The Problem of Pain…Enjoying It
It’s bothered us for awhile. We don’t watch TV at home, except old reruns downloaded off the internet or DVDs, but we do watch sometimes when in hotels or visiting. One of the safer channels to watch is the cooking channel, so sometimes we’ll watch the cooking competitions. We certainly don’t have a problem with competition. After all, it is used several times as an allegory for the Christian life in the Bible: “let us run with endurance the race that is set before us” (Hebrews 12:1-2) and “Do you not know that those who run in a race all run, but one receives the prize? Run in such a way that you may obtain it.” (1 Corinthians 9:24). What we do have a problem with is pain as entertainment.
A few years ago, we noticed an alarming trend in “reality TV.” It seems like when another level of competition is reached, the emphasis should be on the winners and what they did right. The focus should be on giving them the honor and glory due them. Instead, after the unveiling of the results, even the cooking shows followed instead the losers, watching them walk dejectedly out and interviewing them afterward.
“How do you feel?”
“Are you disappointed?”
“What will your family think?”
“How will this affect your business?”
Question after question, zeroing in on and exposing their sadness, their disappointment, their pain. What was that about? Where were the winners?
As we thought about it, another form of entertainment, in another century, came to mind. It was like the Roman Colosseum. The gladiators fought until one was incapacitated. The winner looked up to the Caesar as the crowd went wild, “Kill him! Slay him!” or occasionally, “Spare him!” Finally Caesar would respond – thumbs up or thumbs down – and if down, the defeated gladiator would be slain as the crowd jeered.
Or, worse yet, as the Empire rotted from within, unarmed people, even women and children, would be cast into the arena to devoured by wild beasts. This was considered entertainment and a spectacle for the crowd. Their sinful hearts would enjoy the vicarious thrill of the terror of the victims.
We began to wonder if we are seeing our own culture turning in that unhealthy direction. Instead of leading our own lives and coping with fear, enjoying victory, enduring sadness all our own, we (as a culture) increasingly spend our free time watching other people pretend to have a life for our enjoyment. Just as lust is never satisfied, vicarious emotion isn’t either, requiring an increasingly real experience and increasingly shocking peaks of emotion. So we move from situation comedies and real-life dramas to reality television which is becoming more and more raw, more and more focused on sin and emotion.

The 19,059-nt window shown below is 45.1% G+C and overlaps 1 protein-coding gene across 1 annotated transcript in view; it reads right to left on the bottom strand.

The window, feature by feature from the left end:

This was brought to the fore today by an article on last night’s Super Bowl. We watched it with our extended family and we cheered for the Giants, mainly because none of our favorite teams had been playing and Tom Brady’s recent remarks after their win over the Broncos were cocky and offensive. When I saw an article headlined, “Tom Brady in postgame daze of disappointment after another Super Bowl loss to the Giants” I thought, “What? Why an article about the losers?” When I opened it up and read it, it was even worse than I expected. It seemed written to make sure we could peer into and dissect every moment of misery Tom Brady was feeling. It was almost emotionally indecent, in the way photos can be indecent. Leave the guy some privacy. Give him a little dignity. And I don’t even like him.
Let’s watch out for this. Let’s avoid the temptation to leave the realities of our own lives behind and life vicariously through others. Live your own life, folks!Thank you to John Hughes for the lovely Colosseum photo.